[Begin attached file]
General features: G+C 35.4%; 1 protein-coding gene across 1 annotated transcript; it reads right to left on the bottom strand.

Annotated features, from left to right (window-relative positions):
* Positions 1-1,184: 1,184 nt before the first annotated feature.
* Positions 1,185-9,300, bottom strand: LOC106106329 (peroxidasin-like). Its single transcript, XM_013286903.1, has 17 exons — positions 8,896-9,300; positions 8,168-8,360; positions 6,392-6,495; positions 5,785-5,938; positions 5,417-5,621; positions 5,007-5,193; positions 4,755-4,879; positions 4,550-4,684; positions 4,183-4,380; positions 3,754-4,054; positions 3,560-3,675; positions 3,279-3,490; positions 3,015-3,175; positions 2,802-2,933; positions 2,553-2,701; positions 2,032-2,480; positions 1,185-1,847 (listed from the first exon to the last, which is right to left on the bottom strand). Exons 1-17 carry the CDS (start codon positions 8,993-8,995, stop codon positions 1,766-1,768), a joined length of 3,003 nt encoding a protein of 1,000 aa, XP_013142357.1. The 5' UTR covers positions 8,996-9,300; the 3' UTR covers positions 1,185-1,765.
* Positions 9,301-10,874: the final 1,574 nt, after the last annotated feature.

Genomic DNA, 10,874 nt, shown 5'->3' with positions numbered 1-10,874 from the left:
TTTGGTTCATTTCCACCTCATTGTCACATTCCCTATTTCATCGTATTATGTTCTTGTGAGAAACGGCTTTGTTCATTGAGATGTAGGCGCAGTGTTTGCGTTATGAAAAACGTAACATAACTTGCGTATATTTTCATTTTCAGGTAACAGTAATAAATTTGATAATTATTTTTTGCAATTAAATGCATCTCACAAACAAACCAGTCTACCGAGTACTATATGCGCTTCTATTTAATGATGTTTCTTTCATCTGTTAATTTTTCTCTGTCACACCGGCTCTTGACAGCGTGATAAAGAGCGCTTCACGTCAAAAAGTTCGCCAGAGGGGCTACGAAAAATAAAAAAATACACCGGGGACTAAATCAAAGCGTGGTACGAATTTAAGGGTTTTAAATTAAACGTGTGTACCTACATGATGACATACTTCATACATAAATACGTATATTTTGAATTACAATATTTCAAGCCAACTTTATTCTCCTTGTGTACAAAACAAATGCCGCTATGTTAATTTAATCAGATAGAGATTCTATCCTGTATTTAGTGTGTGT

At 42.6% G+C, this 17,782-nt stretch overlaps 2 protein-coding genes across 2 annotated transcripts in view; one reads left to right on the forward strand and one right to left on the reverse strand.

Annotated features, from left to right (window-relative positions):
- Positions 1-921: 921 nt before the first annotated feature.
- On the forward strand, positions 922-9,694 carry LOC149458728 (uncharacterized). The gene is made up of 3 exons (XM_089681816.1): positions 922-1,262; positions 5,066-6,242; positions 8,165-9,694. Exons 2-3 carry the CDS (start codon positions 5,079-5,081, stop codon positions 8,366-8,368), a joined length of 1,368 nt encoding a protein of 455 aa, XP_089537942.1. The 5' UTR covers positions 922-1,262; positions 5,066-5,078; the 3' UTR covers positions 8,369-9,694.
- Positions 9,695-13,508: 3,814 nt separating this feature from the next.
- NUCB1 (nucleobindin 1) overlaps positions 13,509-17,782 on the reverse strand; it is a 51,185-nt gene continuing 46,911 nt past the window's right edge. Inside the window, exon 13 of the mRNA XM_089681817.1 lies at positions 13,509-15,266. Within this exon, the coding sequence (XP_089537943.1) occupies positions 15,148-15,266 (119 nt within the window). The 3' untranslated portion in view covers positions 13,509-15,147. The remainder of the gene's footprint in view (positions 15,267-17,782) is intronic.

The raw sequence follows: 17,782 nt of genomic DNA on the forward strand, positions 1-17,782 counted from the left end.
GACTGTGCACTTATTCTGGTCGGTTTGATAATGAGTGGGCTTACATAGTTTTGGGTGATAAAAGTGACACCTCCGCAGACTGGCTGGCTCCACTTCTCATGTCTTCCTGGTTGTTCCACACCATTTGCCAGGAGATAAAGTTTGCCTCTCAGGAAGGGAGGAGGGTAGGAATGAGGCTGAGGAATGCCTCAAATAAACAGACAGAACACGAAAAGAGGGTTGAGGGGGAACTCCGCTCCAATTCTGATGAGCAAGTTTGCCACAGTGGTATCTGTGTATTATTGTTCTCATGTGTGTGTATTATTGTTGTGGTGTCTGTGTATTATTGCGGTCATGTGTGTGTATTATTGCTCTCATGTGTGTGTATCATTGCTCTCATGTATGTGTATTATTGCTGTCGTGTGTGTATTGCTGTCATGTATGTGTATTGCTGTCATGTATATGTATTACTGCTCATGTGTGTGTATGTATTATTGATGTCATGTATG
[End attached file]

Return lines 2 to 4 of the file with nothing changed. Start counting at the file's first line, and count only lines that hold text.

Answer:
Annotated features, from left to right (window-relative positions):
* Positions 1-1,184: 1,184 nt before the first annotated feature.
* Positions 1,185-9,300, bottom strand: LOC106106329 (peroxidasin-like). Its single transcript, XM_013286903.1, has 17 exons — positions 8,896-9,300; positions 8,168-8,360; positions 6,392-6,495; positions 5,785-5,938; positions 5,417-5,621; positions 5,007-5,193; positions 4,755-4,879; positions 4,550-4,684; positions 4,183-4,380; positions 3,754-4,054; positions 3,560-3,675; positions 3,279-3,490; positions 3,015-3,175; positions 2,802-2,933; positions 2,553-2,701; positions 2,032-2,480; positions 1,185-1,847 (listed from the first exon to the last, which is right to left on the bottom strand). Exons 1-17 carry the CDS (start codon positions 8,993-8,995, stop codon positions 1,766-1,768), a joined length of 3,003 nt encoding a protein of 1,000 aa, XP_013142357.1. The 5' UTR covers positions 8,996-9,300; the 3' UTR covers positions 1,185-1,765.